08th Aug2019

‘The Edge’ Review

by Jak-Luke Sharp

Features: James Anderson, Ian Bell, Tim Bresnan, Stuart Broad, Paul Collingwood, Alastair Cook, Steven Finn, Andy Flower, Monty Panesar, Kevin Pietersen | Written by Gabriel Clarke, Barney Douglas | Directed by Barney Douglas

edge-poster

The Edge, directed by Barney Douglas, follows the England Cricket team between the infamous years of success from 2009 to 2013. Beginning in late 2008 with England on a destructive path of self-annihilation during their world tour, following the teams slow rebuild with refreshed ideas resulting in a newfound success on a world stage, touching on the inevitable downfall and mental fatigue that comes with the global unification of serial winning.

First and foremost, The Edge is not merely a simplistic film about the sport of cricket. It is not a one-note love letter of which its main focus is to preach to the already convinced choir of fans. It is far from it. It is a film that works wonderfully on two levels. Firstly, for the already ordained on the subject matter, the documentary works as a beautiful time capsule of success, and secondly, for both the fans and newcomers to both the sport and subject matter, it shows the real depth and danger these infamous players were struggling with under the surface.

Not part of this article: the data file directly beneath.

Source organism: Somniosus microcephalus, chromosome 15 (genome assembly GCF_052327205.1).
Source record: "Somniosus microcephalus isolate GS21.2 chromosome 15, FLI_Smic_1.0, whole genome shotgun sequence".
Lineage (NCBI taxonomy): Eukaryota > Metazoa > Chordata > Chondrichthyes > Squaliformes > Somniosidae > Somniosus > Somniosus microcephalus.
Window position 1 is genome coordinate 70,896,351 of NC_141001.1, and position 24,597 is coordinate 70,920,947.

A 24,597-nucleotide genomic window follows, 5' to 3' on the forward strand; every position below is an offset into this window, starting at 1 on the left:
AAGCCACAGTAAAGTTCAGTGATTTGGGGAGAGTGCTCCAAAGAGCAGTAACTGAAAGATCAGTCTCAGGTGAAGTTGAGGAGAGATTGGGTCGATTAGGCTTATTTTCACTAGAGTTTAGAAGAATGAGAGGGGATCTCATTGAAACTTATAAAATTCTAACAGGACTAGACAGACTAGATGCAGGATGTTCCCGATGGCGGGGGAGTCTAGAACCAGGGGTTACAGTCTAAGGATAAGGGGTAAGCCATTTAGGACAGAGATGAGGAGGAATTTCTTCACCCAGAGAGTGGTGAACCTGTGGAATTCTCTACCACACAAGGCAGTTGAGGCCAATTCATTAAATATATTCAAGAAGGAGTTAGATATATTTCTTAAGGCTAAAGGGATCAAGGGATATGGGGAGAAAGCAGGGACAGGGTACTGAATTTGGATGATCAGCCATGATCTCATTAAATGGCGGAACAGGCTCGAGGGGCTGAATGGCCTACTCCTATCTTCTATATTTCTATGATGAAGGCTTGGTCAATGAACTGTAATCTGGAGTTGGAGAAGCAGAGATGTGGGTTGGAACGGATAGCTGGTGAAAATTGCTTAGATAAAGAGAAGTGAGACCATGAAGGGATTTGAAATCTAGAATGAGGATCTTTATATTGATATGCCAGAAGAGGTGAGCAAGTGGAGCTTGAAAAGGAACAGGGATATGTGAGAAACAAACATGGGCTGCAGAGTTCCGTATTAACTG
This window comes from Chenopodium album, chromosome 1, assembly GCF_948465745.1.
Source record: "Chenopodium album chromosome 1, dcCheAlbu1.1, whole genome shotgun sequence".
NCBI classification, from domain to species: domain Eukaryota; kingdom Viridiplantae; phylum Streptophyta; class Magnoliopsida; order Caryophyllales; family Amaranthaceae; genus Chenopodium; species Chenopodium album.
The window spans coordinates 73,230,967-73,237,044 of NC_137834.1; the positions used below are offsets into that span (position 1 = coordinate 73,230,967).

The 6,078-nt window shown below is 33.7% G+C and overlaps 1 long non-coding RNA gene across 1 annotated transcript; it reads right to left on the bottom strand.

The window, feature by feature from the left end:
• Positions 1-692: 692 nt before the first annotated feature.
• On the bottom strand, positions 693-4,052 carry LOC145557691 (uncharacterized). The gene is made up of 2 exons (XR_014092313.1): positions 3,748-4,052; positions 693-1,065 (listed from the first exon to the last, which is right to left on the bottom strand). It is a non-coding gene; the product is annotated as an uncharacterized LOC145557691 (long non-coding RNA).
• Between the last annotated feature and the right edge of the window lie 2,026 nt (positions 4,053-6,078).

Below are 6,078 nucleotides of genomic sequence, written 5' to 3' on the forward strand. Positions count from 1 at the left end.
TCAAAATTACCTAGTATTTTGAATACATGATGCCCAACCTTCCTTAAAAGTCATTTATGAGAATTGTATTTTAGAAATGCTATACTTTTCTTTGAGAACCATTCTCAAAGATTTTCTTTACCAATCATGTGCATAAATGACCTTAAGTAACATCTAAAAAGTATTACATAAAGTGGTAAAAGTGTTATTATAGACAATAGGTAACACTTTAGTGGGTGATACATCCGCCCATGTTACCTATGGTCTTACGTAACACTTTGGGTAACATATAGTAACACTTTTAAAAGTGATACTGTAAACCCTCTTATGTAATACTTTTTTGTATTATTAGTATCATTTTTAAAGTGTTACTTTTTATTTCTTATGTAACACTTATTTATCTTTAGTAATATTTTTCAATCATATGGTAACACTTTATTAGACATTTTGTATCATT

Barney Douglas’ film is an explosive, energetic investigative journey through the physical and psychological ramifications of a team pushed to the limit and the burnout of their physical and mental decline. The Edge is a profound and poignant exploration of masculinity. Following a group of patriarchal men and esteemed icons at the height of success, protecting their inner demons with excessive bravado. Douglas manages to dig deep, and the revelations of trauma and self-inflicted abuse in the means of consecutive success are harrowing, albeit utterly inspiring to hear.

The stories and the incredibly rich characters are intoxicating with a tremendous amount of weight and layers behind each subject, and while the players sacrifice is undoubtedly a significant factor of the feature the film also expresses the monumental success they achieved. A terrific balance of tone is implemented for a rollercoaster ride of emotional value. The feature has a perfect running time of ninety-five minutes and equally great pacing by editor Steve Williams, with a rousing score by composer Felix White, that perfectly complements the captivating material at hand.

The Edge is currently touring the UK; to find out where its playing check out the official website. The film is also available on DVD now.

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